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Adam Smith's Perfectly Competitive Market is Not Pareto Efficient: A Dynamic Perspective

Ahmed, Muhammad Ashfaq and Nawaz, Nasreen (2023): Adam Smith's Perfectly Competitive Market is Not Pareto Efficient: A Dynamic Perspective. Published in: Theoretical Economics Letters , Vol. 3, No. 13 (2023): pp. 419-450.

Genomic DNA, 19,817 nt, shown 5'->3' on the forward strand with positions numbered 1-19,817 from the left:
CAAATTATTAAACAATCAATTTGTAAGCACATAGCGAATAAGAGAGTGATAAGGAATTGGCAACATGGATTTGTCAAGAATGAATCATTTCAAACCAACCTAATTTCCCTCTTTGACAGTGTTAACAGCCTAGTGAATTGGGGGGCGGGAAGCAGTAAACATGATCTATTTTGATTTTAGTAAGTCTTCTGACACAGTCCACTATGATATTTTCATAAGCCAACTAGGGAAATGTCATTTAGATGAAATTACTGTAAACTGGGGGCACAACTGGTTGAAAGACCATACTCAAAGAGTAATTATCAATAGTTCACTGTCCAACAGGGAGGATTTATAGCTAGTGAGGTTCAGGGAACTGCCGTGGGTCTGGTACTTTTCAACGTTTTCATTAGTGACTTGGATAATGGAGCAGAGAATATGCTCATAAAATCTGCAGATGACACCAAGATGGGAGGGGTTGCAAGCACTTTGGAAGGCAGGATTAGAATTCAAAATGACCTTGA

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The invisible hand of a perfectly competitive market refers to the self-regulating behavior of the market where if each consumer and producer is allowed to freely make their own choices, the market settles at an efficient outcome which is beneficial to all the individual members of the society and hence to the society as a whole. Two well-known facets of the invisible hand are generally mentioned in the economics literature - the first one is a static picture of a perfectly competitive market, i.e., a competitive market is efficient in an equilibrium; and the second one is that if the competitive market is disturbed from its equilibrium position, in the absence of a market failure and frictions, the market automatically settles at a new efficient equilibrium. Existing literature does not consider the most important dynamic facet of the perfectly competitive market from perspective of Pareto efficiency, i.e., how efficient is a perfectly competitive market on the dynamic adjustment path after an economic shock in the absence of all kinds of frictions and price rigidities, and if all the ideal conditions are maintained. This research models the dynamic facet of the market and concludes that Adam Smith's perfectly competitive market is not Pareto efficient and coordinated actions of economic agents can result in a level of economic efficiency on the dynamic adjustment path which is not achievable by a free market mechanism.

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